Stocks rise broadly on Wall Street, travel companies rebound
(AP) — Stocks rose broadly on Wall Street Monday, nearly reversing the S&P 500’s losses from last week, when jitters over a new coronavirus variant roiled markets.
The benchmark index rose 1.2%. More than 85% of stocks in the index gained ground, with technology companies and banks accounting for a large slice of the gains. The rally also included airlines, cruise lines and other travel-related companies that stand to benefit from the economy staying clear of more pandemic-related restrictions.
The Dow Jones Industrial Average rose 1.9%, while the Nasdaq composite gained 0.9%. Small-company stocks outpaced the broader market, sending the Russell 2000 index 2% higher. Long-term bond yields rose, also making up a big portion of what they lost last week.
Wall Street was encouraged by comments from Dr. Anthony Fauci, the White House’s chief medical adviser, who said early indications suggested that the omicron variant of COVID-19 may be less dangerous than the delta variant. It will still take a few weeks to learn whether omicron is more contagious, causes more severe illness or evades immunity.
“The COVID concerns from last week maybe aren’t as pronounced, and some of the geopolitical tensions maybe are not quite as pronounced,” said Willie Delwiche, investment strategist at All Star Charts. “At least for a day, people feel better about it.”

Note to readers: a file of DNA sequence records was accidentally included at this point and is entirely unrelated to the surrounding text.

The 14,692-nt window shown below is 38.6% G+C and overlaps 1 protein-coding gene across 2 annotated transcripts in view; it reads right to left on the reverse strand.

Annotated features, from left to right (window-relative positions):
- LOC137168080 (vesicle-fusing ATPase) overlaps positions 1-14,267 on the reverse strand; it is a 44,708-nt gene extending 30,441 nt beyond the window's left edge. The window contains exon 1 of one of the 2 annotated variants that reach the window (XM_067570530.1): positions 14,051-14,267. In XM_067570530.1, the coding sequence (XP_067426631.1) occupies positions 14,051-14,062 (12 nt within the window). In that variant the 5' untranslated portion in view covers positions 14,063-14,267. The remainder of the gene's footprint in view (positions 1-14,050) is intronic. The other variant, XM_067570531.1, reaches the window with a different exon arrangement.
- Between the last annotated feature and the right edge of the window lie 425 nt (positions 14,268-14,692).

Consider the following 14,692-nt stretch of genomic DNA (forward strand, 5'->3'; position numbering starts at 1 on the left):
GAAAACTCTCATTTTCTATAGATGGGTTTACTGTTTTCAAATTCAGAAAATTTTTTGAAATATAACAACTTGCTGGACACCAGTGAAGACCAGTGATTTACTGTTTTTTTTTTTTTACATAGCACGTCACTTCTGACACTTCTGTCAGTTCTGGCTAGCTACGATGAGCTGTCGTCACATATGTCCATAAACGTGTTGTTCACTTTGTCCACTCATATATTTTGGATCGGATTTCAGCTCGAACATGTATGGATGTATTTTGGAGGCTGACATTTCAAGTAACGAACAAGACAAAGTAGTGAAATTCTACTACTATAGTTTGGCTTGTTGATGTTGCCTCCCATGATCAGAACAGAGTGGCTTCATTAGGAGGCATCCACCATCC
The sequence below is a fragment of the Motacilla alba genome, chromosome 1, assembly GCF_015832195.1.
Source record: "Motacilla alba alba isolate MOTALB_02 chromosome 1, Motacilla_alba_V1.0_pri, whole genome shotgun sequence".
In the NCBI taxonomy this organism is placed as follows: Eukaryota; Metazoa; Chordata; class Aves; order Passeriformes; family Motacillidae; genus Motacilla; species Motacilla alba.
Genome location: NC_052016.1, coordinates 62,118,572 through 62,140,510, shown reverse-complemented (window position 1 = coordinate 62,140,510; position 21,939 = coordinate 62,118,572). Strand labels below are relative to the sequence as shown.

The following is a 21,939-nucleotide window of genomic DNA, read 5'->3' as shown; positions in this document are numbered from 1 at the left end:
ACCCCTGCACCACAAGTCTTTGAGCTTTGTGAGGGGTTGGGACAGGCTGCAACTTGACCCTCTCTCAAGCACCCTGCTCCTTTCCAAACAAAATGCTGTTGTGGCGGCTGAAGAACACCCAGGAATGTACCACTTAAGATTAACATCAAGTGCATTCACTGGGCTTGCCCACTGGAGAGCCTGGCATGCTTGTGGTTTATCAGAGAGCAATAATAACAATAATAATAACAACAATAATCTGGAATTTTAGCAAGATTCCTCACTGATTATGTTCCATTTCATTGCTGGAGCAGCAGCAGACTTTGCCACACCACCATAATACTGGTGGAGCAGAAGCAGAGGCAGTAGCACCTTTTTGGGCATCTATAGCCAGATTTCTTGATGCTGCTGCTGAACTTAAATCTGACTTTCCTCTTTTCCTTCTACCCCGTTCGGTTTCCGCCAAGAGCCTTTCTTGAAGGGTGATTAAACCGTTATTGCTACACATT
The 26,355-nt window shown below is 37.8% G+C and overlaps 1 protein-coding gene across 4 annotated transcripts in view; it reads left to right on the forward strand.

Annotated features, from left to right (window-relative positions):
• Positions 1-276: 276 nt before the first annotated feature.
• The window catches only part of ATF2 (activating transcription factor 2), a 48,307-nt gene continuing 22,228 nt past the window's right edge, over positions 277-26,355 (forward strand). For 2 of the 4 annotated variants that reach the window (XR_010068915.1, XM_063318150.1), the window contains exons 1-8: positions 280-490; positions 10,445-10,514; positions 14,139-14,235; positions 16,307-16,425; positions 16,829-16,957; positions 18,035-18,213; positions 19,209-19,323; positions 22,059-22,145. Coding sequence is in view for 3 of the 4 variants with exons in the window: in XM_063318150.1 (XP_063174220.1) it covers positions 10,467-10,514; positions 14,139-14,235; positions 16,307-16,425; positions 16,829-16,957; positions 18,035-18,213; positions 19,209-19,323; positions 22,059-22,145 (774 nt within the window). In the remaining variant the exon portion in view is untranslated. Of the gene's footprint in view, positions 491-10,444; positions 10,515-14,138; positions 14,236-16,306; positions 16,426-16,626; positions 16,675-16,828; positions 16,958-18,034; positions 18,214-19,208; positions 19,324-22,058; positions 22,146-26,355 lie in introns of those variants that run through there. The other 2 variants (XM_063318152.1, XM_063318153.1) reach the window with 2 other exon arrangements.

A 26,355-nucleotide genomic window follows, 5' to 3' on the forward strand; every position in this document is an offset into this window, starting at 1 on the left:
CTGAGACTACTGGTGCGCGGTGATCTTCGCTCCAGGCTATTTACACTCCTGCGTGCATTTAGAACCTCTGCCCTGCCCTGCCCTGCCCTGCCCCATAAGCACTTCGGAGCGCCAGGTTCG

The S&P 500 rose 53.24 points to 4,591.67. The Dow gained 646.95 points to 35,227.03. The Nasdaq rose 139.68 to 15,225.15. The Russell 2000 picked up 44.17 points to 2,203.48.
Bond yields rose, which benefits banks. The yield on the 10-year Treasury rose to 1.44% from 1.33% late Friday. JPMorgan Chase rose 1.2%.
Delwiche said that the rise in the 10-year bond yield says more about investors’ confidence in the economy than the pickup in stocks.
“Seeing yields in the 10-year get back above 1.40% is the most encouraging development,” he said. “It’s hard to make an optimistic case of the U.S. economy if yields are moving lower.”
U.S. crude oil prices rose 4.9% and helped send energy stocks higher. Exxon Mobil rose 1.1%.
Airlines, cruise operators and a wide range of travel-related companies made solid gains. Norwegian Cruise Line vaulted 9.5% for the biggest gain in the S&P 500. Rivals Carnival and Royal Caribbean jumped 8.1% and 8.2%, respectively.
American Airlines climbed 7.9%, while United Airlines gained 8.3%. Expedia Group rose 6.7%. The travel industry has been under pressure over concerns about the latest coronavirus variant and the potential for it to crimp economic activity in the midst of the busy holiday season.
Shares in COVID-19 vaccine makers fell. Moderna slid 13.5% for the biggest decline among S&P 500 stocks. Pfizer dropped 5.1% and BioNTech slumped 18.7%.
The stock market is coming off of a choppy week as investors gauged the threat from COVID-19, along with a mixed batch of job market data and lingering inflation concerns. The S&P 500 posted two straight weekly losses heading into this week. The benchmark index is up 22.3% for the year.
Investors are still reacting to the Federal Reserve’s plan to hasten the withdrawal of its support for the market and economy, said Michael Arone, chief investment strategist at State Street Global Advisors.
The central bank plans to speed up the pace at which it trims bond purchases, which have helped keep interest rates low. That has raised concerns that the Fed will raise its benchmark interest rates next year sooner than expected.
“What you’re seeing now is that is being priced into markets and that underlying shift in expectations is starting to play out in market leadership,” Arone said.
Banks and other sectors that benefit from higher interest rates are starting to lead the market higher, while industries that typically suffer from higher rates, like technology stocks, are lagging, he said.